By Stephan Ango

About this podcast   English    United States

Conversations from the cutting edge of independent design and hardware. Every week Stephan Ango and his guests demystify the world of design, manufacturing, crowd-funding, retail and more.
11 episodes · since Oct, 2013
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Stephan Ango

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Dec. 4, 2014 · transcript
A couple weeks ago I had the pleasure of visiting the offices of Automatic where I met co-founder Ljuba Miljkovic. They are the makers of a clever system for monitoring your car using an app and a small device that plugs into the OBD port. We get into its benefits and how they brought it to market. Ljuba and I also dig into the challenges of bringing tech products to retail, especially how to approach designing point-of-purchase displays. Automatic can already be found at Apple Stores and Best Buy, but as software enters every part of our lives we discuss what retailers such as Home Depot are doing to keep up. Finally, we end with a few ideas around the future of cars. With major companies vying for various parts of the car experience (Apple, Google, Uber, Lyft, etc), and excitement around the self-driving car, we ask ourselves on what time scale these changes will take place. I was reminded of the Max Planck quote: "A scientific truth does not triumph by convincing its opponents and making them see the light, but rather because its opponents eventually die and a new generation grows up that is familiar with it." We can only hope it will be faster than that. Additional links: Why we built the Link Jawbone's report on the Napa Earthquake Automatic on IFTTT
Nov. 21, 2014
My guest on this episode is Nick Evans, the founder of Tile. Tile is making an elegant Bluetooth-powered tracker that helps you find lost items.  While the idea is simple, executing it with this level of polish and minimalism is always a challenge. On the show we discuss some of the decisions that led to Tile's industrial design, as well as the challenges of crowd-funding the project via a self-hosted campaign. We compare some of the pros and cons of Kickstarter versus options such as Tilt and Selfstarter. Nick and I also chat about FCC regulations, and what we hope to see from carriers as the internet of things develops. Amazon's Whispernet is an early example of how devices like the e-ink Kindle can benefit from low-bandwidth connections. Opening up such a network to startups would have a profound impact on the types of devices that can be designed. Finally, our conversation was also an opportunity to discuss some of the new collaborations Tile is launching, such as their integration with Blunt Umbrellas.
Sept. 23, 2014
Brent Bushnell, co-founder and CEO of Two Bit Circus is my guest on this episode. One of the most prolific entrepreneurs and tinkerers I know, Brent has been creating interactive installations for years and has assembled them into a travelling carnival that kicks off next month in Los Angeles (tickets are still available). We retrace Brent's childhood growing up with his father Nolan Bushnell, founder of Atari and Chuck E. Cheese's, and how that inspired his mission to reinvigorate STEAM education at Two Bit Circus. Along the way, Brent has been involved in many amazing projects, developing early touch-based interactive technology with the restaurant chain uWink, as well as installations for the LA-based event series Mindshare, making a giant Rube Goldberg machine for OK Go and other incredible machines during his time at Syyn Labs. This was an incredibly fun conversation. I hope you'll enjoy it too.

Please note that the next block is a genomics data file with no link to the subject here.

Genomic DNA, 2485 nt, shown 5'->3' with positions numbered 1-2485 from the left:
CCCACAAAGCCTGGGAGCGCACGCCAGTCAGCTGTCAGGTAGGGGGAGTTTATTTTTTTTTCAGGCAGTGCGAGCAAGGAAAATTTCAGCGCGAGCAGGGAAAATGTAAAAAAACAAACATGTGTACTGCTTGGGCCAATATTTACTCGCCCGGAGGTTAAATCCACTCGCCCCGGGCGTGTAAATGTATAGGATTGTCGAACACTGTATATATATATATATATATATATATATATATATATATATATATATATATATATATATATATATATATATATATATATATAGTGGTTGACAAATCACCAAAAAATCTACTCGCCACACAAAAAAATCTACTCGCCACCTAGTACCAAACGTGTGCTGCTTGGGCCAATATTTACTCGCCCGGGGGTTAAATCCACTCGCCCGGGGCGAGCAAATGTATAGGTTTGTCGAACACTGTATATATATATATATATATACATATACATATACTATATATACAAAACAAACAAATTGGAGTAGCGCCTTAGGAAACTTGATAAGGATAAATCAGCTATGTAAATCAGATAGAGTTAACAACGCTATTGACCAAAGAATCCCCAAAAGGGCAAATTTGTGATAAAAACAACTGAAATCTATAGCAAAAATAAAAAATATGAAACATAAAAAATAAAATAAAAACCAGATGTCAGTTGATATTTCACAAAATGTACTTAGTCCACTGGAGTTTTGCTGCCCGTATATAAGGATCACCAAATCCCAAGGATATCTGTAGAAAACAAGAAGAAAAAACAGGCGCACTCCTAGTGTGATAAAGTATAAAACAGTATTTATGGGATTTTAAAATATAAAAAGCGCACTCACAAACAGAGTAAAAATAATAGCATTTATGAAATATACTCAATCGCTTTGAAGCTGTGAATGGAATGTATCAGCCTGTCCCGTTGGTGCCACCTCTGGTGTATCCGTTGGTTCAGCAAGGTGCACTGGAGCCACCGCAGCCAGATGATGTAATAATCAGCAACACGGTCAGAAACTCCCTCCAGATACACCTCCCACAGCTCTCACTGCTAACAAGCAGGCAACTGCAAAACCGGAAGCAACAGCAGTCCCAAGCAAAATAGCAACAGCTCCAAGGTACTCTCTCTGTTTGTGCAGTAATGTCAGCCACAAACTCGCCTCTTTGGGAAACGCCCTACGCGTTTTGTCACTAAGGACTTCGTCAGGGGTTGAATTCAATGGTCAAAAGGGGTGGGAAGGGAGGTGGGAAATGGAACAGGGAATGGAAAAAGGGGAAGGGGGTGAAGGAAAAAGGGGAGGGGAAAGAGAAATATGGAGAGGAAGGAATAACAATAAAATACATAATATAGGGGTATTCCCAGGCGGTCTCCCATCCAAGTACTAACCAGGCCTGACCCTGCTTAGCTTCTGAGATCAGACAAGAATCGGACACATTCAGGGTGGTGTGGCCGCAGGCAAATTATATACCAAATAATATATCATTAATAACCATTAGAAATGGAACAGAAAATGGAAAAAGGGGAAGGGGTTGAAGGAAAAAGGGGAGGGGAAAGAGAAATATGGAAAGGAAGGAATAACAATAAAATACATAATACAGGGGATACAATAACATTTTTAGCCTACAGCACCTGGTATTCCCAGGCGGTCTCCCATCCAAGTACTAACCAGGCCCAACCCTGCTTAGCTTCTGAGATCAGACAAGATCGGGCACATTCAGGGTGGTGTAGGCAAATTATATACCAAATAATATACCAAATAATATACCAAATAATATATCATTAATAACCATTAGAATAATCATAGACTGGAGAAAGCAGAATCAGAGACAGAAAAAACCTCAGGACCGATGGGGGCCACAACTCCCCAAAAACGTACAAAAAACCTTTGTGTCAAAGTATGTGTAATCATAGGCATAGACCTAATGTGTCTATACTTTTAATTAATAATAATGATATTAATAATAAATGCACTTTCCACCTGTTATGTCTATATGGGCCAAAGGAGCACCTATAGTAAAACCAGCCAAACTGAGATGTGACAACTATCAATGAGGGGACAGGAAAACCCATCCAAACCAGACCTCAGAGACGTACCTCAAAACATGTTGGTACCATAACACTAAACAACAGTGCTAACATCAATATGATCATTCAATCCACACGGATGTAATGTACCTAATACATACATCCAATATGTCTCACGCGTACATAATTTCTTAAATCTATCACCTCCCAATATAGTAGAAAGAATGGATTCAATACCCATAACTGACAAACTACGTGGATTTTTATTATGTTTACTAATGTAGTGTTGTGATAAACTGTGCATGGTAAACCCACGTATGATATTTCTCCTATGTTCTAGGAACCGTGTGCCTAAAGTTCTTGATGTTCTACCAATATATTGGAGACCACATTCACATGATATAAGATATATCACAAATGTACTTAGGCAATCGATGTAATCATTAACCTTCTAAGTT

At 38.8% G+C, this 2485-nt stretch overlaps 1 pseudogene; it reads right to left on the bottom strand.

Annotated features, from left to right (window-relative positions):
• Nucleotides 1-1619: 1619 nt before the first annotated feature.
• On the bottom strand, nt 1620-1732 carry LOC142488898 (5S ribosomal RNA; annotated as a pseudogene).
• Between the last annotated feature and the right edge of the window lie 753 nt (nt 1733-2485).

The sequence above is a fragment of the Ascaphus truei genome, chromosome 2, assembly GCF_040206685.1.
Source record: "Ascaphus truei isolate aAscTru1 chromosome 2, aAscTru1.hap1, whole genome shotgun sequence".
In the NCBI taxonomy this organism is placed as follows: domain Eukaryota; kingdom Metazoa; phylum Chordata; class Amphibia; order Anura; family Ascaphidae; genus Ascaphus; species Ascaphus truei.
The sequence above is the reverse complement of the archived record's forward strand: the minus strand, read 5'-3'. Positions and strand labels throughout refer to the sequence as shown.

May 19, 2014
Gabi Lewis and Greg Sewitz are the founders of Exo, a company that makes protein bars with cricket flour. While it might sound gross at first, eating insects is common practice for most people around the world. There are lots of good reasons why: they're more sustainably grown than livestock, they're high in protein and properly prepared they can truly be delicious.  The idea came on my radar a couple of years ago with a spec packaging project from design students at the Royal College of Art in London. Maybe it's my background in zoology, maybe it's the wild diversity of diets I've seen living in Los Angeles, but the concept made sense to me instantly. When Exo's Kickstarter campaign went live, I jumped at the occasion to support this effort, and give cricket protein a try.  What Gabi and Greg have come up with, is a flour made from crickets that have been frozen, roasted and milled. The resulting flour is mild tasting, and gluten-free by definition. They've combined this flour with other natural ingredients to create protein bars that I can personally say are some of the most delicious I've tasted. There's a chocolate flavor, a peanut butter and jelly, and a gingerbread-inspired flavor. All three were excellent. As someone who enjoys treating themselves to steak or sushi, I've often considered the ethical and environmental issues surrounding meat. One of my favorite essays on the topic comes from the introduction to Hugh Fearnley-Whittingstall's exceptional River Cottage Meat Book, in which he methodically defends eating meat, without looking to antagonize vegetarians. Read it, if you ever get a chance.  I'm convinced that over the next couple of decades, insect protein will grow to become an important part of the Western diet. To some degree it has to, in order to keep up with our demand for protein, and increased standards for animal husbandry (see the controversies over California's 2008 Prop 2)). Soy and pea-based "meat-substitutes" such as Beyond Meat, will only take us so far in balancing our diet away from livestock... but that's a topic for another post. As you can imagine, the process of bringing a cricket-based product to market has been a challenge. From sourcing crickets, to finding a contract-manufacturer who would handle them, and developing a recipe with Kyle Connaughton of The Fat Duck, we discuss how Exo navigated their first run of protein bars. Also mentioned on the show: Little Herds, a wonderful nonprofit organization promoting the use of edible insects.
May 12, 2014